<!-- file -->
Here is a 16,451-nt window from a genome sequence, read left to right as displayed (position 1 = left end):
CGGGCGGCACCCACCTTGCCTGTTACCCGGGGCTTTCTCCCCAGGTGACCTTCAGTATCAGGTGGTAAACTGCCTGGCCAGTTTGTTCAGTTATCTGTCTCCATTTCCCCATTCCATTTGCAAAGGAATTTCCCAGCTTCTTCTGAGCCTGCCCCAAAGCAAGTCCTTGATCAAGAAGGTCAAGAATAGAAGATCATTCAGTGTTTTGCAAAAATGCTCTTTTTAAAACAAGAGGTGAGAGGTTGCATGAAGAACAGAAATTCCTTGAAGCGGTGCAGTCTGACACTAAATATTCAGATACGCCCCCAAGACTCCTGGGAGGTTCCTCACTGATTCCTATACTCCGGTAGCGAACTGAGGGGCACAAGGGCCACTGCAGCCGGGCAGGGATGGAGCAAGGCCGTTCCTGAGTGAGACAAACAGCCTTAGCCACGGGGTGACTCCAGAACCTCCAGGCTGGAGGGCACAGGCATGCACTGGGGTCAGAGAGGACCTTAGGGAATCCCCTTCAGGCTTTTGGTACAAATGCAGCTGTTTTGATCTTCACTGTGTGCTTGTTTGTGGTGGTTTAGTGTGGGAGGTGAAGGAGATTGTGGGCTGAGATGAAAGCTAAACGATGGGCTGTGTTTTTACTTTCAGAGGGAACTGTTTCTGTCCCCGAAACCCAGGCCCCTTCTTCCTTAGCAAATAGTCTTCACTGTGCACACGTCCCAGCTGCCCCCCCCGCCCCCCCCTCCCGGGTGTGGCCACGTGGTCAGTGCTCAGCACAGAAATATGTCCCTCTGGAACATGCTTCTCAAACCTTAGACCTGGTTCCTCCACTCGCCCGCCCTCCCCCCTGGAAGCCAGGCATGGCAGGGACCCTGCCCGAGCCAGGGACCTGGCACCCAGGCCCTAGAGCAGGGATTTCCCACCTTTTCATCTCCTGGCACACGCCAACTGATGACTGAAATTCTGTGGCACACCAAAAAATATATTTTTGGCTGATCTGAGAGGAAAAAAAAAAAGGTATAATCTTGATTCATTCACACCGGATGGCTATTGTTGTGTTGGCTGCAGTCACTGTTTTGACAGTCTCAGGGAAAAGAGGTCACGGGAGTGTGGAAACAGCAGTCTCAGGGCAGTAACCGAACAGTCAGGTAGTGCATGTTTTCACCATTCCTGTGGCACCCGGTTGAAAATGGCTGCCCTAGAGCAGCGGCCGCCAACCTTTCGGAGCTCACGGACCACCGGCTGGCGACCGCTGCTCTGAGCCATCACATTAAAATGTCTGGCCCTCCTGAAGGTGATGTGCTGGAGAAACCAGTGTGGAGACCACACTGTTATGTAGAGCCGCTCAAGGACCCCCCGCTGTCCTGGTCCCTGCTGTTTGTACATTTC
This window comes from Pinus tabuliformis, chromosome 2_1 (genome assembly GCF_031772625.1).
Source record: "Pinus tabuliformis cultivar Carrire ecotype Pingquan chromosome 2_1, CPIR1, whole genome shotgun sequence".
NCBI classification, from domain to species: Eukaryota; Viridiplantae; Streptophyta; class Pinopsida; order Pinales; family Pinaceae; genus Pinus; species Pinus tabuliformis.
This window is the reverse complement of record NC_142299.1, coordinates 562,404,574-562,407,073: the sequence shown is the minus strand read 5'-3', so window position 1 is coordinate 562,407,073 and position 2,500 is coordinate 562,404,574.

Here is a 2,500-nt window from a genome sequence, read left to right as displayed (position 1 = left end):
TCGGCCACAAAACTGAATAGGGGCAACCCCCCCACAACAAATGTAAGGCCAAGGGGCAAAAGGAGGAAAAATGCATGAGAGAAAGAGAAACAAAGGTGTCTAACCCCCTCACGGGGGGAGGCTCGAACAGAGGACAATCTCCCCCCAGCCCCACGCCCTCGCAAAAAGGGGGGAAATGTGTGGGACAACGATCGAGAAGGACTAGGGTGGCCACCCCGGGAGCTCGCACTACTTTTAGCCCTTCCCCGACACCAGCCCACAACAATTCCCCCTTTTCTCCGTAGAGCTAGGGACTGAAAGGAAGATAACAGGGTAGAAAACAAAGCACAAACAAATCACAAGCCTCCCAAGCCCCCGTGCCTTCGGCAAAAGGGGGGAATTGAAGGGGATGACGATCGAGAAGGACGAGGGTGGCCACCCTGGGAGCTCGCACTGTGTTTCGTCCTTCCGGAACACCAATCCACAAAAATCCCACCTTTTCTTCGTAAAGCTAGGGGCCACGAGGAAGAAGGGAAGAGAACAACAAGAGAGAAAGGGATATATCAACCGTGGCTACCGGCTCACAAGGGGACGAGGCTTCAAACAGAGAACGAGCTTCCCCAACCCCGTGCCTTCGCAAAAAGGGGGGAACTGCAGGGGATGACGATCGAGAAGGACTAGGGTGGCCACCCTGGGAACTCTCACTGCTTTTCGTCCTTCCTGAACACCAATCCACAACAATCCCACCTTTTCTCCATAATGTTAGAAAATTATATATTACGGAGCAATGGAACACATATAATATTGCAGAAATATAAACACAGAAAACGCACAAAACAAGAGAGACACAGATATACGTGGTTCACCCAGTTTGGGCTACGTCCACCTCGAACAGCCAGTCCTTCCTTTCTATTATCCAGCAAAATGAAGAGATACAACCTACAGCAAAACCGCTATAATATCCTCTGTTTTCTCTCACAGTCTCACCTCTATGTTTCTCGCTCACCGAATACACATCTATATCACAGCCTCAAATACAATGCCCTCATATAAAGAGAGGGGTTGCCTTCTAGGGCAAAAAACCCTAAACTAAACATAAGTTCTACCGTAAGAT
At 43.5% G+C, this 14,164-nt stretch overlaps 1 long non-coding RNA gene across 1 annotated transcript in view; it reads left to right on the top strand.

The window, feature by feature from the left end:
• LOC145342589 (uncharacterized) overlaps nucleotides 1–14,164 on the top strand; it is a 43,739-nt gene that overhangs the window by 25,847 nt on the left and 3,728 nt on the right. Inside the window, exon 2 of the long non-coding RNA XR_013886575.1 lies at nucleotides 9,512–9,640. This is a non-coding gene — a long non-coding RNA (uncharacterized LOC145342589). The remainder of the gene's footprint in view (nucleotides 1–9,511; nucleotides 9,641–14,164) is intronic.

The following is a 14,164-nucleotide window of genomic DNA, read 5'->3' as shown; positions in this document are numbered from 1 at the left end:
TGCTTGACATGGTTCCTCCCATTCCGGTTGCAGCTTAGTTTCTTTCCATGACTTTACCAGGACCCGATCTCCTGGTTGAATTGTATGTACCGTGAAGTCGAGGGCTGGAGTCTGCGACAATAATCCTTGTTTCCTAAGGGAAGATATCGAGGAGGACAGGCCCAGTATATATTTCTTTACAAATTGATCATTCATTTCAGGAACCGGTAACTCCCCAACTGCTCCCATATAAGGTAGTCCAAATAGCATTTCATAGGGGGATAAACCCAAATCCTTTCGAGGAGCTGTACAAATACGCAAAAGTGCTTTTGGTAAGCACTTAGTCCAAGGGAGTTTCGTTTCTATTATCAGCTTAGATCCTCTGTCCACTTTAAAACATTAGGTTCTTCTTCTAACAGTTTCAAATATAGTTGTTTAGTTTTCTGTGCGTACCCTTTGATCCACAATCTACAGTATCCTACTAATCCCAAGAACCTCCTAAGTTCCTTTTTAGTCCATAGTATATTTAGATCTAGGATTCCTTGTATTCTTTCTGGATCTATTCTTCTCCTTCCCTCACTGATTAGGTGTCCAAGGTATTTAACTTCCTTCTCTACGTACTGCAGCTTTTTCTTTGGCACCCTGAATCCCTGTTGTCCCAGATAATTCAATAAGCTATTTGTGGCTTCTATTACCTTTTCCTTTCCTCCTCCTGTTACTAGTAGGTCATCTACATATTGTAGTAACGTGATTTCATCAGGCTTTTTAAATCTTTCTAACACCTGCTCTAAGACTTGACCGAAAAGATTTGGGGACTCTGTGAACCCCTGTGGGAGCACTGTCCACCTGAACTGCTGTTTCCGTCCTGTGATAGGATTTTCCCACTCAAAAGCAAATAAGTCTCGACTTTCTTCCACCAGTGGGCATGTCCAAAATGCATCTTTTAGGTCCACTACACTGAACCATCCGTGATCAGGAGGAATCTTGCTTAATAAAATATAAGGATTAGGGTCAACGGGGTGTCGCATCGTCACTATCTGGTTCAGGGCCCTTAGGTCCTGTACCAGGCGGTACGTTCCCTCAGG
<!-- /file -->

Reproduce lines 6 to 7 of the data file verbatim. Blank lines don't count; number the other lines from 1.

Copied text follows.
This window is the reverse complement of record NC_142299.1, coordinates 562,404,574-562,407,073: the sequence shown is the minus strand read 5'-3', so window position 1 is coordinate 562,407,073 and position 2,500 is coordinate 562,404,574.

Here is a 2,500-nt window from a genome sequence, read left to right as displayed (position 1 = left end):